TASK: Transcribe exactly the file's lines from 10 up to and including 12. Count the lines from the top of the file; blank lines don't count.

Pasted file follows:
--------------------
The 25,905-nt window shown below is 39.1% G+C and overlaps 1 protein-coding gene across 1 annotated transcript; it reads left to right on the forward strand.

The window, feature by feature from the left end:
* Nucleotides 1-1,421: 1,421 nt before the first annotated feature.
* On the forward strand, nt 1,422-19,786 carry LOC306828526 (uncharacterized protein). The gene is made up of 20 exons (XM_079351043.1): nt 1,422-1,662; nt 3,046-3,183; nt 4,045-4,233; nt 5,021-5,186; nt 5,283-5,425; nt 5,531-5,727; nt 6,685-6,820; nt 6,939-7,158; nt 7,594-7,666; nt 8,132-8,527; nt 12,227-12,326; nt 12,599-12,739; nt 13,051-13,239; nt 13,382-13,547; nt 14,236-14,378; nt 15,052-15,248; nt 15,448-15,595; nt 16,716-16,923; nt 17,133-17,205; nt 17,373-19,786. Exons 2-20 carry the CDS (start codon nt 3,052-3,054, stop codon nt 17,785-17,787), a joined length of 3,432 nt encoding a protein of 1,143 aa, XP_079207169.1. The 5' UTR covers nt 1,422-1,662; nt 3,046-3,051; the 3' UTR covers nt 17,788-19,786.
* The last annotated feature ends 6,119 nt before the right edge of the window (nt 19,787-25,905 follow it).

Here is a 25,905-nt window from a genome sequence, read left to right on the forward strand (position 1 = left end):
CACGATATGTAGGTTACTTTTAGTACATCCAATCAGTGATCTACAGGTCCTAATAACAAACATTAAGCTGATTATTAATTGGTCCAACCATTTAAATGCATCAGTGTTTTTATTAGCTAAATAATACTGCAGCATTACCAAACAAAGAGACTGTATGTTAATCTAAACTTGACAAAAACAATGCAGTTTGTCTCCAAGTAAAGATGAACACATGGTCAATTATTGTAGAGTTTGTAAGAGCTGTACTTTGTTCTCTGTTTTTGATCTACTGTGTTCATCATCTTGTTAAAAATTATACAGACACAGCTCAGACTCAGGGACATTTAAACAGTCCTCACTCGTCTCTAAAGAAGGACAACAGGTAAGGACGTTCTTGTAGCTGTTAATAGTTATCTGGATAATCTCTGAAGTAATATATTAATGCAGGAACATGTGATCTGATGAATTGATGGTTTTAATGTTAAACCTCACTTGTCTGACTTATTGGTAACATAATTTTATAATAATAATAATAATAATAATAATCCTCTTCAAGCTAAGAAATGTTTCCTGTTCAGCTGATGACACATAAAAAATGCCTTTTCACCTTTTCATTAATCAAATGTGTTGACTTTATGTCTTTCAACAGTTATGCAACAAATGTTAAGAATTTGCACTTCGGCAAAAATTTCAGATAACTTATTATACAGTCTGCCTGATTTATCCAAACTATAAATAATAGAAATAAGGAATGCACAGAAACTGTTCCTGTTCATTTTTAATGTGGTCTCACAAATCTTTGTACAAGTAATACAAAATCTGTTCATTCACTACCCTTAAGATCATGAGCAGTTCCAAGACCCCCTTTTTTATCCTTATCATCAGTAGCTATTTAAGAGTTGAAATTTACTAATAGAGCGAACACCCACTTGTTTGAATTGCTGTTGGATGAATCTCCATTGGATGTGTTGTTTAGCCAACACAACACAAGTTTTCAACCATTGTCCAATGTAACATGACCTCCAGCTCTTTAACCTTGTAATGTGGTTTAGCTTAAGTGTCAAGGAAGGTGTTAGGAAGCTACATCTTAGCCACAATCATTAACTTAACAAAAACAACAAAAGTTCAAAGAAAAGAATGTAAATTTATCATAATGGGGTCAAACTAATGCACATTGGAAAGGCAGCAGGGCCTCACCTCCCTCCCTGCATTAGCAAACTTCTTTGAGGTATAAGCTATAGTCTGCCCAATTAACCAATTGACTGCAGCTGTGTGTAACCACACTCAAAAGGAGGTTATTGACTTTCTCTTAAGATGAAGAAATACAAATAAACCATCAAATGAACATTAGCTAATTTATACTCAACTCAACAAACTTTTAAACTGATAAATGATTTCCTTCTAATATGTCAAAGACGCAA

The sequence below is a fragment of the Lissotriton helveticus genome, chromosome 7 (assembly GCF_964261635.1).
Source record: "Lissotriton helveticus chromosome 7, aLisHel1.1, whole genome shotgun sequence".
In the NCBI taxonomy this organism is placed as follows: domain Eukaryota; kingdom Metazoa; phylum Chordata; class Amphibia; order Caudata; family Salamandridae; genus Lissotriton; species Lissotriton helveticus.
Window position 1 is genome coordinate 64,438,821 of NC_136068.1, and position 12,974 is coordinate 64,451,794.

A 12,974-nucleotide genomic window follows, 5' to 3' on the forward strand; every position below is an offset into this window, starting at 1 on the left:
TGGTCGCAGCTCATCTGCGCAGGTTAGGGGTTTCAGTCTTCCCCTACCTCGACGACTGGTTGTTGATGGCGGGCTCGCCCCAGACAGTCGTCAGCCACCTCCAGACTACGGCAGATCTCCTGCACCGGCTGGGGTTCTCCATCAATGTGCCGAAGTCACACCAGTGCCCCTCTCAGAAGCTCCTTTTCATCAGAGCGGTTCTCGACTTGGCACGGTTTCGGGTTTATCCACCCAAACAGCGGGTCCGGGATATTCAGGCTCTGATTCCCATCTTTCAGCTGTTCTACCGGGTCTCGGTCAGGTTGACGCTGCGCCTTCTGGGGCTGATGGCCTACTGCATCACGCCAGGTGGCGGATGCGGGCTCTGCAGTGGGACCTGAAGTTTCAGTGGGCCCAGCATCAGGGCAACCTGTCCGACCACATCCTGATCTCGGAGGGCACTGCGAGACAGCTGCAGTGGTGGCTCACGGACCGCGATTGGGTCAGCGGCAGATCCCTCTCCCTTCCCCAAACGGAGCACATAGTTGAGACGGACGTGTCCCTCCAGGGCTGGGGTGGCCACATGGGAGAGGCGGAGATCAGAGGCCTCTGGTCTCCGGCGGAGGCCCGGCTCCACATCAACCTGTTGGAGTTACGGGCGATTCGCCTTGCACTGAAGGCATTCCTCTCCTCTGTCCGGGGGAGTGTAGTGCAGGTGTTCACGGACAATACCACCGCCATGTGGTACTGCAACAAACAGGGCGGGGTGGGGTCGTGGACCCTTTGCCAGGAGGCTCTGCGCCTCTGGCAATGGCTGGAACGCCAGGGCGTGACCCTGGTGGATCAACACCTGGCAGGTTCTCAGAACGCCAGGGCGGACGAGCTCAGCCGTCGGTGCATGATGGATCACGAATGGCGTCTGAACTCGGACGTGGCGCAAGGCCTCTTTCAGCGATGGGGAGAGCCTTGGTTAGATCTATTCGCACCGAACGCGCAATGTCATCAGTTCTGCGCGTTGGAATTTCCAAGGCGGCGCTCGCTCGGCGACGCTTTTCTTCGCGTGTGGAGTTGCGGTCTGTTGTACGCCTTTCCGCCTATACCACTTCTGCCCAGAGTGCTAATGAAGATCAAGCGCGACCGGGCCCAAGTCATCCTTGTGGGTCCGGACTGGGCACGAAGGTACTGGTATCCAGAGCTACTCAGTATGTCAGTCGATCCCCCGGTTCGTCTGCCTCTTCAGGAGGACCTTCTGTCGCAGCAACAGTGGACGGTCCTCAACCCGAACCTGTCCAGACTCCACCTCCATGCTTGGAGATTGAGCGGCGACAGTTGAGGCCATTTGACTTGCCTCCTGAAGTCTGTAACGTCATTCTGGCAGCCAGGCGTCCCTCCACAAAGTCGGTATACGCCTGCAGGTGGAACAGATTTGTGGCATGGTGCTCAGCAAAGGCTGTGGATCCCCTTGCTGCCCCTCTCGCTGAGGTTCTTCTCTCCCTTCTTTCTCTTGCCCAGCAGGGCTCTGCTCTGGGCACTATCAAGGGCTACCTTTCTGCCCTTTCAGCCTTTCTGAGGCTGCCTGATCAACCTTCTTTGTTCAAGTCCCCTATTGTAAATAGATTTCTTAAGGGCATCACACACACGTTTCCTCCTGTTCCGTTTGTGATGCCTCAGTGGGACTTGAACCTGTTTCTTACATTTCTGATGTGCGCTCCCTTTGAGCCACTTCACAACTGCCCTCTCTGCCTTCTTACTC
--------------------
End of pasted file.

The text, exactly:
In the NCBI taxonomy this organism is placed as follows: domain Eukaryota; kingdom Metazoa; phylum Chordata; class Amphibia; order Caudata; family Salamandridae; genus Lissotriton; species Lissotriton helveticus.
Window position 1 is genome coordinate 64,438,821 of NC_136068.1, and position 12,974 is coordinate 64,451,794.

A 12,974-nucleotide genomic window follows, 5' to 3' on the forward strand; every position below is an offset into this window, starting at 1 on the left: